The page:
CSA part of pull away from corporate food

Thomas Christenfeld is puzzled by what he sees as "the current political obsession" by government fo

Thomas Christenfeld is puzzled by what he sees as “the current political obsession” by government for expanding community-supported agriculture.

Last week, U.S. Sen. Kirsten Gillibrand, D-N.Y., co-sponsored a bill to create a competitive grant program to promote CSA , as it’s known, and Gov. Andrew Cuomo cited the concept in his January State of the State address as a quality-of-life issue.

Responds Christenfeld, “It would be lovely if all Americans had access to a weekly box of good, fresh, local produce, but it would be even better for this country if we focused on simply getting most Americans to eat vegetables other than french fries and tomato sauce and little bits of lettuce confetti on their Big Macs.” Christenfeld is a farmer in Easton, Washington County, where he grows dozens of varieties of vegetables, herbs and fruit — some common, like beans and peppers, and others more exotic, like daikon and kohlrabi. He says about three-quarters of the income from the 10 acres he cultivates at The Alleged Farm on Cooke Hollow Road is attributable to CSA .

Under the practice, farmers and consumers join together, with the latter putting up money to help finance a growing season and the former pledging to share the harvest. Gillibrand and Cuomo view CSA as healthy to small farms and local diets alike.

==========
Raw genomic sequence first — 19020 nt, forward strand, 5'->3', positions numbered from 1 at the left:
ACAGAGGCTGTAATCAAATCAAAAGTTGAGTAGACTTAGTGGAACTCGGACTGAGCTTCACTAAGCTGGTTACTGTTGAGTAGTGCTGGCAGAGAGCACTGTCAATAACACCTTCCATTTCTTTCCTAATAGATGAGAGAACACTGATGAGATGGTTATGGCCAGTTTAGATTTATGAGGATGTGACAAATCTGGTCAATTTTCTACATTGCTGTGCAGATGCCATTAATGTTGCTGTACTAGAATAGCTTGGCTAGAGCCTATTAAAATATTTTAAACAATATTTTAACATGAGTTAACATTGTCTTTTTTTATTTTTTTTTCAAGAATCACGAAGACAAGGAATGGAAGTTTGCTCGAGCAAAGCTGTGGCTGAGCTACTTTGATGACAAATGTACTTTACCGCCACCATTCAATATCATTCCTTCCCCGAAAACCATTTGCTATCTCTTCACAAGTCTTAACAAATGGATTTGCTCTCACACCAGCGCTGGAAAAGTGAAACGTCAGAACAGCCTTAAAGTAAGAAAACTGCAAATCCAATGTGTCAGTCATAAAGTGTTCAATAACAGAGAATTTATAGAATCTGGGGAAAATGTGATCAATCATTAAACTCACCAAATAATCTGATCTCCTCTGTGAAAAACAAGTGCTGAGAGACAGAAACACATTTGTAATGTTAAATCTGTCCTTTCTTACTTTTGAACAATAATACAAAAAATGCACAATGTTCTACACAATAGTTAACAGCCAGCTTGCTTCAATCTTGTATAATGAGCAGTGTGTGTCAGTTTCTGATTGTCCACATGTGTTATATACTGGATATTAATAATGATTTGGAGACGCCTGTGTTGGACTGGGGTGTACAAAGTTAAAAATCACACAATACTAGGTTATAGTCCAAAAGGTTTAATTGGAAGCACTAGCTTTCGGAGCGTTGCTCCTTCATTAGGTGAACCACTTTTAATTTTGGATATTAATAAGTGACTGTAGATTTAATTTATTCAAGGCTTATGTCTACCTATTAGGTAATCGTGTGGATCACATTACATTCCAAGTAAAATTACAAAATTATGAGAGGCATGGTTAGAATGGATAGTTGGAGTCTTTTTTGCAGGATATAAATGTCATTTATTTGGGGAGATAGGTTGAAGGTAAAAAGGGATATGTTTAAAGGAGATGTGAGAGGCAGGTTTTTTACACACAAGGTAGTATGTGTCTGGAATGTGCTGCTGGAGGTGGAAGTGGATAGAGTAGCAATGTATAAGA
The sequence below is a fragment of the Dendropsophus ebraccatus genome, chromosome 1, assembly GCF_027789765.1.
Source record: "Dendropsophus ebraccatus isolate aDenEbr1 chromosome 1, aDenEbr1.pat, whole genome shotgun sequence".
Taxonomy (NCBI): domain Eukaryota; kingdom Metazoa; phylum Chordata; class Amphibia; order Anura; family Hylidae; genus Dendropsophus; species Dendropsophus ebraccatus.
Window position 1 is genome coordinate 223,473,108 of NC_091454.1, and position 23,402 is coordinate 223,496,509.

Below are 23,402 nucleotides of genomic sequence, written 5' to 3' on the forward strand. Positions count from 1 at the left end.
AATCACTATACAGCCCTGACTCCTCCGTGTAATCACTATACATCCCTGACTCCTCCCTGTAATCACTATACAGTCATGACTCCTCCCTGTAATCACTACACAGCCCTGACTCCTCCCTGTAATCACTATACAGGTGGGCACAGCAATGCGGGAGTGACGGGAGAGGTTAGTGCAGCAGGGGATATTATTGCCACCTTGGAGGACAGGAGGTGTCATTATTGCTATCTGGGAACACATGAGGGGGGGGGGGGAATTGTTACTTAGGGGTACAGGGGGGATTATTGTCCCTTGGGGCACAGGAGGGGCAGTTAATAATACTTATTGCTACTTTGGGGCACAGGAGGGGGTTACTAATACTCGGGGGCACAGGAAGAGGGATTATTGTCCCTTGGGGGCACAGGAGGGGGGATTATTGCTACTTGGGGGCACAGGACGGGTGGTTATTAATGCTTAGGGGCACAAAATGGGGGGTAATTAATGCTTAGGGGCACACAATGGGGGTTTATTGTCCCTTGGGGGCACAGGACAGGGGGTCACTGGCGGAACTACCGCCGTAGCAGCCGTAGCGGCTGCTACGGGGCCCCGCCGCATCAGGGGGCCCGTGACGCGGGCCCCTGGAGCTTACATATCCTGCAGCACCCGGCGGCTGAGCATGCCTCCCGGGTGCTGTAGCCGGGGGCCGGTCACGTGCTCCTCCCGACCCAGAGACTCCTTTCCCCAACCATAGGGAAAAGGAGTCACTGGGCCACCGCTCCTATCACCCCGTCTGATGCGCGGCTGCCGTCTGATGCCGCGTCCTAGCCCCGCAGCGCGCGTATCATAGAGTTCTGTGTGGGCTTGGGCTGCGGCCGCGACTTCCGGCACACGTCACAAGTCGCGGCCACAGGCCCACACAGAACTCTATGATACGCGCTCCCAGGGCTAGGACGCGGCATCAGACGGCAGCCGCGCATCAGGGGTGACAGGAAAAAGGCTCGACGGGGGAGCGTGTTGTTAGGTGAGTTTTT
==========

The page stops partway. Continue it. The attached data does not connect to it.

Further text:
No one is sure how many CSA farms now exist in this country, although one oft-cited resource says its national directory lists 4,425. The self-reported database includes 315 New York CSA farms, with about 35 in the Capital Region.

This season, Christenfeld’s CSA has 180 members, a bit fewer than last year. He had hoped to reach 200, “but it proved to be a surprisingly tough year to sell shares and to hang on to members.” For each $475 share (some early birds got discounts), members were promised a weekly produce delivery from mid-June through early November; just what is delivered depends on each week’s bounty. Drop-offs occur around the region.

Christenfeld started farming in 1995 and adopted the CSA model in 1997. In between, he sold mainly at farmers markets, but he found them “somewhat frustrating” because shoppers did not seem to appreciate the crops that interested him: “Asian eggplants and bok choi and heirloom tomatoes in unusual colors.” Now he sells at just one farmers market, in Glens Falls on Saturday.

He’s a thoughtful farmer who pens weekly newsletters in which he ponders the horror of store-bought salad dressing or ruminates on the psyche of beet-nibbling rodents. The missives also are posted on The Alleged Farm’s website.

Christenfeld’s facility with words comes from an earlier gig in publishing. “What led me from that to being a farmer?” he asks, answering practically: “I like to eat. I like vegetables. I had a normal job once and didn’t like it. I enjoy being able to walk to work. We bought a piece of land, and I felt like I should use it.” The farm’s name came from the shorthand he and his wife used (she was in law school at the time) as they planned for the property — “the alleged farm” — even before owning it.

Of the new attention being accorded CSA , he says, “As a CSA farmer, I appreciate the thought.” But a better goal would be to shift farm policy away from serving the interests of “large-scale, corporate food production and distribution,” where Christenfeld thinks it now lies.

“Promoting CSAs seems like a tangential way to get there, but it couldn’t hurt.”

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